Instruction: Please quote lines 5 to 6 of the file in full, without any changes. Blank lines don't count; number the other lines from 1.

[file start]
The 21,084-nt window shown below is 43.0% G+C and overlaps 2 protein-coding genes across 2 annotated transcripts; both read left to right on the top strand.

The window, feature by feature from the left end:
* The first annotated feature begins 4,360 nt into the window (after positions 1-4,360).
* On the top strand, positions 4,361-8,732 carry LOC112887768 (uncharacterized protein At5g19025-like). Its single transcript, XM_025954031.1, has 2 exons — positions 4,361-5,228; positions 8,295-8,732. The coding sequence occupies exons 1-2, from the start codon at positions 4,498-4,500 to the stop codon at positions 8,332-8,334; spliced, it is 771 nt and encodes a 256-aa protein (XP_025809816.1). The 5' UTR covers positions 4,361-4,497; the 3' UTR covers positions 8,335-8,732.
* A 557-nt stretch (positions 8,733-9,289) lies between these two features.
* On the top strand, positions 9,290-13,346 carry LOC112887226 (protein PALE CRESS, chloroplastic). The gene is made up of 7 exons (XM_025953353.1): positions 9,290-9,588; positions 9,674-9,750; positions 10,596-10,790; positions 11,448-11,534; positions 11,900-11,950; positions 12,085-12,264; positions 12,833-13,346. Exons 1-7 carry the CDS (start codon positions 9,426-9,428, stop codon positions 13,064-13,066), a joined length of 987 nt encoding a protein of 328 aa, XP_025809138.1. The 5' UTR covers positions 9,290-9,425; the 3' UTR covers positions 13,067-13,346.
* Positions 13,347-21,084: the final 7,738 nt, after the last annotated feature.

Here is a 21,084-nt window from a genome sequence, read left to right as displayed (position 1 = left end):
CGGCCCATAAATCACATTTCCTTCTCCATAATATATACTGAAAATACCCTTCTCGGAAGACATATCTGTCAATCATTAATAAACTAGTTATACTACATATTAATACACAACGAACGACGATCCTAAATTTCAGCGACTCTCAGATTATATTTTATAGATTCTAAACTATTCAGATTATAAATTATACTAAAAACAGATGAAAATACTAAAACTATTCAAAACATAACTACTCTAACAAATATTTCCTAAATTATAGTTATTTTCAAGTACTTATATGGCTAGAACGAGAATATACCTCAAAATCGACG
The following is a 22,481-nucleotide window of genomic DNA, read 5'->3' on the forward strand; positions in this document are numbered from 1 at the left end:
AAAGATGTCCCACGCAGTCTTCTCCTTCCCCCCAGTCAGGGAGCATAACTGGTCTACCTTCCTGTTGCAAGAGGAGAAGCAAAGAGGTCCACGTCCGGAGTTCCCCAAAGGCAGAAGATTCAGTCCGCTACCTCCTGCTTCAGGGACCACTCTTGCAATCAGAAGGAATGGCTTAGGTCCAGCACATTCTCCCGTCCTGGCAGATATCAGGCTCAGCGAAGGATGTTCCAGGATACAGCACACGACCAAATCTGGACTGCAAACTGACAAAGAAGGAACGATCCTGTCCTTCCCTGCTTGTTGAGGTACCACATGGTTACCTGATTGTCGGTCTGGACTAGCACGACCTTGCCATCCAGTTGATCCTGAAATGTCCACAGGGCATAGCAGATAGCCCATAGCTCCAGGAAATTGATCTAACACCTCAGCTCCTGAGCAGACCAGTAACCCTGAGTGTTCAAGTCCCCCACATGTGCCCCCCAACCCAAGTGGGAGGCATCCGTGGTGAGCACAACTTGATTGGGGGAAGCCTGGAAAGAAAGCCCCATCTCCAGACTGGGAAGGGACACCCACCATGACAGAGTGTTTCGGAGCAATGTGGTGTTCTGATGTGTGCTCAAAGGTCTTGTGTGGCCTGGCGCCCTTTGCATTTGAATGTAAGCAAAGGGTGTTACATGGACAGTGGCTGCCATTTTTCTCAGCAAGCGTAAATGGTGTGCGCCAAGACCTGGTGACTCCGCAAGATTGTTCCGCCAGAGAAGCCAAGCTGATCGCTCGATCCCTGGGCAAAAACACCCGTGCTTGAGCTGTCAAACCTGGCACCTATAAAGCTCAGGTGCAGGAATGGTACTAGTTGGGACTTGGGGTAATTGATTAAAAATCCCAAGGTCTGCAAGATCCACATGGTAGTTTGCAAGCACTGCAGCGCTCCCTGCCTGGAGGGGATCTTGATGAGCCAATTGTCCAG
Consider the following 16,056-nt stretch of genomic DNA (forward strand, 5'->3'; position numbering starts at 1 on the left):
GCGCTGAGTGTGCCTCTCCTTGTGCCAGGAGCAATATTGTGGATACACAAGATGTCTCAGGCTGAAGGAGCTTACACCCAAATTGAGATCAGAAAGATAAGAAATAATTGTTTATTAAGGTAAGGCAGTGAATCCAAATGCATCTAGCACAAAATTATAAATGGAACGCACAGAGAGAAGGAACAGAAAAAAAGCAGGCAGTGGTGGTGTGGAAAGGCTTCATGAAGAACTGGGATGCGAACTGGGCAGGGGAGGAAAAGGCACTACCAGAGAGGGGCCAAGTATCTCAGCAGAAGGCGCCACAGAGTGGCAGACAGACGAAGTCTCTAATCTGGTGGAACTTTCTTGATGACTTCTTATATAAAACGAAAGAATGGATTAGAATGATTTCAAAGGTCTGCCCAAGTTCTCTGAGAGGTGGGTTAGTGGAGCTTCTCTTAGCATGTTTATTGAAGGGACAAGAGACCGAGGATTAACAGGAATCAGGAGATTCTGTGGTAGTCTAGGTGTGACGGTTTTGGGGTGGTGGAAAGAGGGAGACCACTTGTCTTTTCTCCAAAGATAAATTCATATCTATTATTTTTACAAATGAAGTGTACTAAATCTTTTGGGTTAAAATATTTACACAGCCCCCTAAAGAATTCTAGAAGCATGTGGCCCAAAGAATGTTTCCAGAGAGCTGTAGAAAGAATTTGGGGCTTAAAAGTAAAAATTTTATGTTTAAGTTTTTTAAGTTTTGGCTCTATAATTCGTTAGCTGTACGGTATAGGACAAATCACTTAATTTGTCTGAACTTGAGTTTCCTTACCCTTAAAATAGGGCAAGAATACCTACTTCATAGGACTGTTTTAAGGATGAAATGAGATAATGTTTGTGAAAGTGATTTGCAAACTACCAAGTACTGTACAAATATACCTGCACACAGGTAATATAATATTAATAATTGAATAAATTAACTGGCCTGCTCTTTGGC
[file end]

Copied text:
* A 557-nt stretch (positions 8,733-9,289) lies between these two features.
* On the top strand, positions 9,290-13,346 carry LOC112887226 (protein PALE CRESS, chloroplastic). The gene is made up of 7 exons (XM_025953353.1): positions 9,290-9,588; positions 9,674-9,750; positions 10,596-10,790; positions 11,448-11,534; positions 11,900-11,950; positions 12,085-12,264; positions 12,833-13,346. Exons 1-7 carry the CDS (start codon positions 9,426-9,428, stop codon positions 13,064-13,066), a joined length of 987 nt encoding a protein of 328 aa, XP_025809138.1. The 5' UTR covers positions 9,290-9,425; the 3' UTR covers positions 13,067-13,346.